The LoHud Yankees Blog

A New York Yankees blog by Chad Jennings and the staff of The Journal News

Cashman’s call is what counts

Posted by: Peter Abraham - Posted in Misc on Sep 03, 2008 Print This Post Print This Post | Email This Post Email This Post

The New York Post ran a story today that said the Steinbrenners have decided they wanted Brian Cashman to remain as general manager.

That has been the case since spring training. Hank Steinbrenner has said it several times since. Hal Steinbrenner has been less vocal about it, but it is believed he wants Cashman back as well.

The real question is whether Cashman wants to come back and only he knows the answer.

The job has changed since he signed his last contract in 2005. Then, Cashman answered only to George Steinbrenner with Steve Swindal a rational presence as the team’s chairman of the board.

In the years since, the flow chart has changed. Instead of one owner, Cashman now deals with Hank Steinbrenner, Hal Steinbrenner, Jennifer Steinbrenner Swindal and even Felix Lopez, the husband of Jessica Steinbrenner.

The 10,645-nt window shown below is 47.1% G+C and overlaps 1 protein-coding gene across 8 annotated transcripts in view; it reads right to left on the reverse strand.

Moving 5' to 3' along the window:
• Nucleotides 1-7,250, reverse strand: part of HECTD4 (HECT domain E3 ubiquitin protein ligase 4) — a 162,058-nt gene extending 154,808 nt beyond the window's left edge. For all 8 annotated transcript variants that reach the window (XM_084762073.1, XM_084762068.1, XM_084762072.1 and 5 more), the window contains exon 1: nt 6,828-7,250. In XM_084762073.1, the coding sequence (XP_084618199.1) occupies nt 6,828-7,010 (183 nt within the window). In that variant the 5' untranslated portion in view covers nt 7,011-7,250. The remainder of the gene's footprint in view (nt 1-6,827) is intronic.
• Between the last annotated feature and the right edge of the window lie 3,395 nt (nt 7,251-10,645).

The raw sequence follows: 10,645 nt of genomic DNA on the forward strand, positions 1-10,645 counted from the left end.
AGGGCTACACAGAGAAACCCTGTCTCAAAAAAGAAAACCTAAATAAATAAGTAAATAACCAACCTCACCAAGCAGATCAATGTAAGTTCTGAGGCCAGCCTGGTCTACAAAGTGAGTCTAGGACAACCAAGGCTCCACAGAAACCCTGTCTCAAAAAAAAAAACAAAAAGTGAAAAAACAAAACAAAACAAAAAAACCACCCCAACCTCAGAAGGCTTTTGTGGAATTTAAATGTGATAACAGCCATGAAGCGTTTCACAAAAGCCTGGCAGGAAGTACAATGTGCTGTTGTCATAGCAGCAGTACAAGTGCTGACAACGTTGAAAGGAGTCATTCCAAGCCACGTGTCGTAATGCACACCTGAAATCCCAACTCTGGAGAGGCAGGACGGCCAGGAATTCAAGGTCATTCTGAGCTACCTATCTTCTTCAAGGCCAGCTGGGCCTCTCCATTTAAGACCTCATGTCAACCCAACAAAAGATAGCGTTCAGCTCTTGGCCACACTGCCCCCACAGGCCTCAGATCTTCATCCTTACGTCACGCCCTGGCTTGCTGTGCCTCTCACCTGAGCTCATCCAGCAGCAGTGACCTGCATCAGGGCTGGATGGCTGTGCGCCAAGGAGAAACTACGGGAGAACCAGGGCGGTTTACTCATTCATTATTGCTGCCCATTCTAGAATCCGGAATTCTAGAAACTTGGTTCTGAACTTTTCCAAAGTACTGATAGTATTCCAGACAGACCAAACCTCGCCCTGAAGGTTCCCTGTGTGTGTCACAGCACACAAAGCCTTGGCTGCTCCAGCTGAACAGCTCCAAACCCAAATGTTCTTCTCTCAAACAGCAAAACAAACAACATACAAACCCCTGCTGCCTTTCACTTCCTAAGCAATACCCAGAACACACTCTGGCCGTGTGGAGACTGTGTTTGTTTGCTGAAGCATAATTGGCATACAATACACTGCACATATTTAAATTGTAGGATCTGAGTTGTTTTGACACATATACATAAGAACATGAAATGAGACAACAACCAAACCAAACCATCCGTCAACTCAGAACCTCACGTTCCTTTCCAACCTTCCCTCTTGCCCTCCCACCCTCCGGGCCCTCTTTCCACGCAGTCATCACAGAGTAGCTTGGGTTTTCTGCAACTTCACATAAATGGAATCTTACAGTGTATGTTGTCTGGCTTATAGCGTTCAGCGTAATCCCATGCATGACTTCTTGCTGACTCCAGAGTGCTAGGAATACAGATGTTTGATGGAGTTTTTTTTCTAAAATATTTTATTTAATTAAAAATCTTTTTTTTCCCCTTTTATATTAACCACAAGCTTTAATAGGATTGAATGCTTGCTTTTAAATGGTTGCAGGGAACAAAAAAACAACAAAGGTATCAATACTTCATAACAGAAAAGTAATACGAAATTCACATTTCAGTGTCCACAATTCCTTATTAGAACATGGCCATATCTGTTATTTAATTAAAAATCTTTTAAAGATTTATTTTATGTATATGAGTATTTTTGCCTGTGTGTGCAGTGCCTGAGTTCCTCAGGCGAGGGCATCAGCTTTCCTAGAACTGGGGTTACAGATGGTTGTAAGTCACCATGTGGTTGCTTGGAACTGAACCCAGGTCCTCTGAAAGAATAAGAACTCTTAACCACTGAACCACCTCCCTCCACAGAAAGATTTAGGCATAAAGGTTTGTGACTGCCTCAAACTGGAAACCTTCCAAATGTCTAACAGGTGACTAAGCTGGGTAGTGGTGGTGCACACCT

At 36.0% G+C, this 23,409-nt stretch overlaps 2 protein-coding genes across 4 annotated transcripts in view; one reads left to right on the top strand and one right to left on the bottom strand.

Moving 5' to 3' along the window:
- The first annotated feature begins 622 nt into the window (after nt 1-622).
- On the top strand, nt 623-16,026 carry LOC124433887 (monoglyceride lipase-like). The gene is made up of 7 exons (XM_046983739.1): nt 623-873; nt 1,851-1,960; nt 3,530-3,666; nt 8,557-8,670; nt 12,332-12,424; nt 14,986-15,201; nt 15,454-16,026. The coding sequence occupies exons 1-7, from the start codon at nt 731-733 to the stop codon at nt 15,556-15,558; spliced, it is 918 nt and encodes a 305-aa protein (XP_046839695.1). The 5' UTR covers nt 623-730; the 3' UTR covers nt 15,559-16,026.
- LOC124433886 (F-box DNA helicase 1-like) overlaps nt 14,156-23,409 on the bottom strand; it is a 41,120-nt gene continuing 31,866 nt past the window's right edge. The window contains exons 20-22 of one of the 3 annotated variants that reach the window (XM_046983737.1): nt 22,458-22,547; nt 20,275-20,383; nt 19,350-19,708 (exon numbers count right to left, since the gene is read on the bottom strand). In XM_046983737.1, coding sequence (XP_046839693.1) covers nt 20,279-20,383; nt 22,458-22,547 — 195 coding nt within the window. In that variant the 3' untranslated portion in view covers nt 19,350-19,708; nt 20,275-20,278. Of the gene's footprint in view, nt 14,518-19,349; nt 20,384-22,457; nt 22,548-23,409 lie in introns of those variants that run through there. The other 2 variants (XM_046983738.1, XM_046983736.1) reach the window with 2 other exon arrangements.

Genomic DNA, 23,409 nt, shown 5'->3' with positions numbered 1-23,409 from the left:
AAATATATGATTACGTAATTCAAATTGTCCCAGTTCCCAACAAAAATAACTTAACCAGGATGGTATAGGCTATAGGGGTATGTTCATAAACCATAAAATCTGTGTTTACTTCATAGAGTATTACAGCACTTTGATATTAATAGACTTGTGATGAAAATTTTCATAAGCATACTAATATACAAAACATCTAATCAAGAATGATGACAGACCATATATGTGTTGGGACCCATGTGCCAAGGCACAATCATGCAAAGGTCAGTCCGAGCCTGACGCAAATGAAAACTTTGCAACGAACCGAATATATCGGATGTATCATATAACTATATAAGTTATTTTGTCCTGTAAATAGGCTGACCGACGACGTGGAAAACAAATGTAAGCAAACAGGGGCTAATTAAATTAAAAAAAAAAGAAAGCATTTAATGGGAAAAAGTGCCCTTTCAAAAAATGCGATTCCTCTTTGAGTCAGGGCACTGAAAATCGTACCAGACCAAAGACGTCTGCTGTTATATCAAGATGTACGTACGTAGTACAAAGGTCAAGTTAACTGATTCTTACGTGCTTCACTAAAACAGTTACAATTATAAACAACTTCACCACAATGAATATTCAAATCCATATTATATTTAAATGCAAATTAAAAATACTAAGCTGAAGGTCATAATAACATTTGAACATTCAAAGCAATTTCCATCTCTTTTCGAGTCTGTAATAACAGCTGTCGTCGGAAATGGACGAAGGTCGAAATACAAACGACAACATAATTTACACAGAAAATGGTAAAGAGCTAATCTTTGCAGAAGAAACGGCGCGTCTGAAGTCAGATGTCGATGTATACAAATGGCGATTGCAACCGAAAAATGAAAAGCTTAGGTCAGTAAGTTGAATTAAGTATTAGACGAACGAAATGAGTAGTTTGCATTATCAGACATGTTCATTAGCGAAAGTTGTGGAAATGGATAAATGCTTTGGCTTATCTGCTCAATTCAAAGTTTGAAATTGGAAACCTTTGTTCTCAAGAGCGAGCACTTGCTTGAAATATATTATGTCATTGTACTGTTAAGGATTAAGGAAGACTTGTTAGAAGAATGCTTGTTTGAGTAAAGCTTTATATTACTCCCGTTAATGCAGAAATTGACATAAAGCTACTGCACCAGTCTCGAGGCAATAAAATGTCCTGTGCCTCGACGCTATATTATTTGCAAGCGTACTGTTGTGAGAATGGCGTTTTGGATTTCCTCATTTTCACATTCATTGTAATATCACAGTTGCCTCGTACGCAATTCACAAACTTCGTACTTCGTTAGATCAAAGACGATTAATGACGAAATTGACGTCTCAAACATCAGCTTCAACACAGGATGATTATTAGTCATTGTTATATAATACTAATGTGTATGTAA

The team also has changed. The Yankees are no longer a playoff lock. Cashman’s hand-picked manager, Joe Girardi, had a rocky first season and may be overmatched by the job. The young pitchers he defended have struggled. The young second baseman he committed to has regressed. The star players who helped define a dynasty are aging. If there was ever a time to leave the Yankees, this is it.

The Yankees are all Cashman knows and when it’s all said and done, he will probably remain with them. But he has steadfastly refused to discuss a new contract with the team, as recently as yesterday.

Cashman will have options come the end of the season. Philadelphia, for sure. Washington, perhaps. Maybe even Seattle if one of his mentors, Pat Gillick, becomes the team president.

Cashman is 41. He has worked for the Yankees since 1989 when he graduated from college. He has a high-profile job, but he’s like anybody else. Sometimes people want to try something new. Most of us have changed jobs at some point in our lives, many times in some cases.

The Yankees will have a busy offseason. But just how eventful won’t be certain until Cashman decides what he wants to do and that hasn’t happened yet.




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